Sharp has revealed that it is set to increase annual production capacity at its UK-based manufacturing base (SUKM) in Wrexham, Wales, by 100%, doubling up from the current 250MW of crystalline solar cell modules per year to 500MW. The increase will begin in December 2010, with the aim of completion by February 2011.
SUKM, which is Sharp’s second international production base (the first located in the U.S.), began producing solar cell modules in the spring of 2004. The Japanese manufacturer must now expand its production capacity to meet the ever-growing global demand for solar cell modules.
With environmental government policies becoming more frequently apparent all over world – – for instance the recent implementation of the UK feed-in tariff – – solar cell module market requirements are expected to spike. To meet this demand, Sharp is now expanding its solar cell business from two sides-crystalline solar cells and thin-film solar cells. The company’s confident prediction for a large increase in demand is mirrored in the timescale it has given to complete this enlargement, increasing to double production in just seven months, with gradual upscale from December, is fast paced to say the least.
By increasing its capacity, Sharp will also push forward with a “local production for local consumption” approach in order to amplify cost competitiveness and shorten delivery times. This means that delivery to the UK will climb from 1% in 2009 to approximately 10% by 2011.
The total cost of this expansion is expected to cost Sharp around 4 billion yen.
“We wanted to prove to the Government and critics that if stability was put in [the UK market] then PV companies would invest in the country,” noted Andrew Lee, general manager of Sharp Solar in the UK. “We wanted to go further and deliver on our promises such as a solar academy to properly train installers in the UK.”
Starting in October, Sharp will be offering regular training courses for installers wanting to use its solar modules with programmes ranging from a couple of days to full weeks.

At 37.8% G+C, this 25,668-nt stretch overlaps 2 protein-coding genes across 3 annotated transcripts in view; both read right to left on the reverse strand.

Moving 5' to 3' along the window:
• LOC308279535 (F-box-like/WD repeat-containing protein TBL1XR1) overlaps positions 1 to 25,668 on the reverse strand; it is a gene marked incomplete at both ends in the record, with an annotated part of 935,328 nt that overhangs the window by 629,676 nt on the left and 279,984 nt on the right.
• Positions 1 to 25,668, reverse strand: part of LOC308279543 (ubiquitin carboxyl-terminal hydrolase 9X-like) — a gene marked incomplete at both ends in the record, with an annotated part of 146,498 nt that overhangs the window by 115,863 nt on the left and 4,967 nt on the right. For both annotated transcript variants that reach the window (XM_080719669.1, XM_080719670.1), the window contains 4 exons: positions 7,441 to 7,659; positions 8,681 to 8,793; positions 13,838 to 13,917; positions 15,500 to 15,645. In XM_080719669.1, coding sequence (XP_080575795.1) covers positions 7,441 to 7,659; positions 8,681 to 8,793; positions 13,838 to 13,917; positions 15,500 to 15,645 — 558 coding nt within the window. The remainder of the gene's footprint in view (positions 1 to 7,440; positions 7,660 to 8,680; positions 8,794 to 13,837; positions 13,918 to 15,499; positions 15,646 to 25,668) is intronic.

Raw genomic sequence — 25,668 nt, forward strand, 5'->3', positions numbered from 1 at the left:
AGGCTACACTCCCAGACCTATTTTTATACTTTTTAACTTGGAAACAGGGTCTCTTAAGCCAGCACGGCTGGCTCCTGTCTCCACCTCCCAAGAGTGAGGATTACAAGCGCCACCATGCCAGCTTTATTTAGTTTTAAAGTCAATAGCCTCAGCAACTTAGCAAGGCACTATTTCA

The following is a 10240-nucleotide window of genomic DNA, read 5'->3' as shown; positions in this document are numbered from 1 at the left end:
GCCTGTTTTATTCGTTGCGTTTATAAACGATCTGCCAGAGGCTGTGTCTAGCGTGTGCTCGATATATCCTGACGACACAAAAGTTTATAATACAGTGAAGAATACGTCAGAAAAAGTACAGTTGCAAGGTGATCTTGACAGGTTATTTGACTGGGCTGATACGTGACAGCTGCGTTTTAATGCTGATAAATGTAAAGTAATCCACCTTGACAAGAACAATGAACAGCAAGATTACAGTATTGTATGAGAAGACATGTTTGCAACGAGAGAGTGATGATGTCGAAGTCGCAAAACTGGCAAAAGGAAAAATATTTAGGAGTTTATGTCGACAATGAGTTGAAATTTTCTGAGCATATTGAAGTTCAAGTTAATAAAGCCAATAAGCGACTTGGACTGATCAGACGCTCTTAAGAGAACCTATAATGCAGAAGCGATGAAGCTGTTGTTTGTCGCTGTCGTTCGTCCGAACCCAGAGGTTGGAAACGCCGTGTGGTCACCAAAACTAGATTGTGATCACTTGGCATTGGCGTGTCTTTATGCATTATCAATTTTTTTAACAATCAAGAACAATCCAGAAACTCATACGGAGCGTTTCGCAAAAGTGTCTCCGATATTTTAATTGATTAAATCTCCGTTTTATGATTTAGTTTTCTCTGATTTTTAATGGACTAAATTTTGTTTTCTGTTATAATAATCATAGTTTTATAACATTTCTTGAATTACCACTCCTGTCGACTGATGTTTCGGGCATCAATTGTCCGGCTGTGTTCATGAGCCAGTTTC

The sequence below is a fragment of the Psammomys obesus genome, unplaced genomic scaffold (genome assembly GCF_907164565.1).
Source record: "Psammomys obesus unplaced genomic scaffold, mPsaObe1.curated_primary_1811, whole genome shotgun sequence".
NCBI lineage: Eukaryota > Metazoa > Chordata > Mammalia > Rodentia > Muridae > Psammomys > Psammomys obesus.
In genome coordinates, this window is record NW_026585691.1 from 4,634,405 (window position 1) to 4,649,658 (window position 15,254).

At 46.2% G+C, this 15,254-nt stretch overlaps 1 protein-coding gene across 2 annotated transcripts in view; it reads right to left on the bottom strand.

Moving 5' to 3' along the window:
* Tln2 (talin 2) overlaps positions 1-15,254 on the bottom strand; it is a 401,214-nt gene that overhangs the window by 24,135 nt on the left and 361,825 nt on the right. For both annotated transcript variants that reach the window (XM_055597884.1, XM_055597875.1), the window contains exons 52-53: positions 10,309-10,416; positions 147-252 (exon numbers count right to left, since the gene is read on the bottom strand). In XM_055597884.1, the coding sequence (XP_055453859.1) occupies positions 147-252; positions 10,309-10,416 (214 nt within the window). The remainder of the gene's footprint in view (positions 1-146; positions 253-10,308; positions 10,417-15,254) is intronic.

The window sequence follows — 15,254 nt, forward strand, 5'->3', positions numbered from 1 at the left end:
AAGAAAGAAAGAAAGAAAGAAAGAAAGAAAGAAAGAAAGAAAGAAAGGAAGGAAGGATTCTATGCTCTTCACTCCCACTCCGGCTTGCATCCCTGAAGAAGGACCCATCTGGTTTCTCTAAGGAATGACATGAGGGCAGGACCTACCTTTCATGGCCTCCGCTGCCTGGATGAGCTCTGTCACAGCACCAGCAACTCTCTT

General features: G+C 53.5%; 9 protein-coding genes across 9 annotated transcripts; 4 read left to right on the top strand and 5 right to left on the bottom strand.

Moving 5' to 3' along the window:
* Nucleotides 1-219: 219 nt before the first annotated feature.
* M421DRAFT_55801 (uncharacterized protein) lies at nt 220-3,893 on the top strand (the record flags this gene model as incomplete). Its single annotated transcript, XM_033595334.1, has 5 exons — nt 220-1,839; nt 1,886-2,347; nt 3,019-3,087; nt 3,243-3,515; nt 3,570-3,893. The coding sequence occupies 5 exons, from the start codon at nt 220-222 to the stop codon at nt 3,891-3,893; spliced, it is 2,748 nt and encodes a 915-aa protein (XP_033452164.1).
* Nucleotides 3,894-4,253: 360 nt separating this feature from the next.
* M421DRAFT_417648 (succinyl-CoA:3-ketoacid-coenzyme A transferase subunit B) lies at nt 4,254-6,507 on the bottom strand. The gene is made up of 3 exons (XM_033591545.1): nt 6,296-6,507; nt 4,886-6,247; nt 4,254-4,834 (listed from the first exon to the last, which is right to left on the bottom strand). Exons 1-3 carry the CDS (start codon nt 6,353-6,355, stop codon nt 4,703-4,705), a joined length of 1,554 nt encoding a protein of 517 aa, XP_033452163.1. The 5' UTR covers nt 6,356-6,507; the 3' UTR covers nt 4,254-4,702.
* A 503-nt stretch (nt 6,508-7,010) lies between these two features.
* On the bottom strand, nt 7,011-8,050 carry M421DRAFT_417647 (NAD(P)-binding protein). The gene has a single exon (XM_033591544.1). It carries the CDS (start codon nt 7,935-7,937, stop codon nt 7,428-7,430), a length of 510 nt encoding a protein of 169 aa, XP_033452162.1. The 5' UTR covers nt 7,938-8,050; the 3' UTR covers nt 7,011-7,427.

Lee said in an interview with PV-Tech that he sees this as crucial part of the overall expansion in module production at the Wrexham plant. As the market expands more, Sharp modules will be installed in the UK, requiring more fully trained installers, promoting correct procedures and installations that reflect the professional work needed at the start of real growth in the market.
From a UK market perspective, Lee said that he expects approximately 45MW to be installed in 2010, a tremendous increase over an installed base that was barely in double figures before the feed-in tariff was introduced in April, 2010. A 250MW market in 2012 makes sense, according to Lee.
“We used to export 99% of module production in the UK to Europe that has changed with 10% and more allocated to the UK market. This is a massive jump from the past and reflects the growth and long-term reality of the UK market,” added Lee.
In further good news for the UK market, Sharp is planning to make available higher efficiency cells that will see modules of over 200W available. Shipments from Japan are expected near the end of the year and will include back contacted cells for greater performance. Lee also noted that modules close to 300W are also planned for 2011.
Lee said that higher efficiency modules would be phased in at both new and existing lines at the Wrexham plant. He strongly believes that the stability now in place in the UK PV market will now allow the job creation promised, as well as a renewed focus on manufacturing and investment in the UK.
Additional reporting by Mark Osborne.